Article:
For this reason, it now also becomes necessary to ask the question, which is barely posed, of whether this thinking already stands within the law of its truth when it merely follows the thinking whose forms and rules are conceived by "logic." Why does the lecture place this term [104] in quotation marks? So as to indicate that "logic" is only one interpretation of the essence of thinking, indeed the one that, as its very name shows, rests upon the experience of being attained in Greek thought. The suspicion regarding "logic," whose consequential development degenerates into logistics, springs from a knowledge belonging to that thinking which finds its source in the experience of the truth of being, but not in contemplating the objectivity of beings. Exact thinking is never the most rigorous thinking, if rigor indeed receives its essence from the kind of rigorous effort whereby knowledge in each case maintains itself within a relation to what is essential in beings. Exact thinking merely binds itself to the calculation of beings and serves this end exclusively.

All calculation lets what is countable be resolved into something counted that can then be used for subsequent counting. Calculation refuses to let anything appear except what is countable. Everything is only whatever it counts. What has been counted in each instance secures the continuation of counting. Such counting progressively consumes numbers, and is itself a continual self-consumption. The calculative process of resolving beings into what has been counted counts as the explanation of their being. Calculation uses all beings in advance as that which is countable, and uses up what is counted for the purpose of counting. This use of beings that consumes them betrays the consuming character of calculation. Only because number can be infinitely multiplied, irrespective of whether this occurs in the direction of the large or the small, can the consuming essence of calculatdon hide behind its products and lend to calculative thinking the semblance of productivity - whereas already in its anticipatory grasping, and not primarily in its subsequent results, such thinking lets all beings count only in the form of what can be set at our disposal and consumed. Calculative thinking compels itself into a compulsion to master everything on the basis of the consequential correctness of its procedure. It is unable to foresee that everything calculable by calculution - prior to the sum-totals and products that it produces by calculation in each case - is already a whole, a whole whose unity indeed [105] belongs to the incalculable that withdraws itself and its uncanniness from the claws of calculation. Yet that which everywhere and always from the outset has closed itself off from the intent behind calculation, and yet, in its enigmatic unfamiliarity, is at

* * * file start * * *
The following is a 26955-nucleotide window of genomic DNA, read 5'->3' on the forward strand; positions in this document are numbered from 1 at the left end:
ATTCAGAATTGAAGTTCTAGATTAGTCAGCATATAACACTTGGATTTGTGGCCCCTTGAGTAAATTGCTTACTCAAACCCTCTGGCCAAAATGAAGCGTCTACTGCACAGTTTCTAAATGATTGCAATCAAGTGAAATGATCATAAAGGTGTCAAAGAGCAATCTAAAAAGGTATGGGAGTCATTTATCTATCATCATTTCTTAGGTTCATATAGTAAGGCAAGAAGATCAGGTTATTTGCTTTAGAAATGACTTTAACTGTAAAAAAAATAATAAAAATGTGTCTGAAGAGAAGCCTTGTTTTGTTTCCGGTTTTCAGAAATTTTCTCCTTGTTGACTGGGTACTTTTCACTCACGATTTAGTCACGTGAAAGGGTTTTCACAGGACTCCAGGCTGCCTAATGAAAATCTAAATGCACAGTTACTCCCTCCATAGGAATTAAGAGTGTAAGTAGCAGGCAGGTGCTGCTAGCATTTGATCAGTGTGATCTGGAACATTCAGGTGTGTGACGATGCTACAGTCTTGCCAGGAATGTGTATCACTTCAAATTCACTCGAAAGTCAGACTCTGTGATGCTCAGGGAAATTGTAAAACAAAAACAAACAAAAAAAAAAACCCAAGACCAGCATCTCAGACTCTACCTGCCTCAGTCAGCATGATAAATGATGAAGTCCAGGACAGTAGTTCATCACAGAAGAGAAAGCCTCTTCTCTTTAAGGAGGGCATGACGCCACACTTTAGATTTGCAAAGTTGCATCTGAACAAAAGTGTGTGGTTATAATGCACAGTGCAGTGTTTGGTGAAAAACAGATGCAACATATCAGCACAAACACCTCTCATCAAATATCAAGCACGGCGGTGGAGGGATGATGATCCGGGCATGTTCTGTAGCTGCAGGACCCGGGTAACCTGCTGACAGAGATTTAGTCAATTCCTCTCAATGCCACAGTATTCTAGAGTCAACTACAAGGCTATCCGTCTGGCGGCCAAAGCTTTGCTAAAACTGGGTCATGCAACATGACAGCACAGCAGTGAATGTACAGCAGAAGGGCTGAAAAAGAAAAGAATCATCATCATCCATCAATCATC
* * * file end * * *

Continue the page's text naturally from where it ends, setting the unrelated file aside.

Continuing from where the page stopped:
Martin Heidegger (GA 9) Pathmarks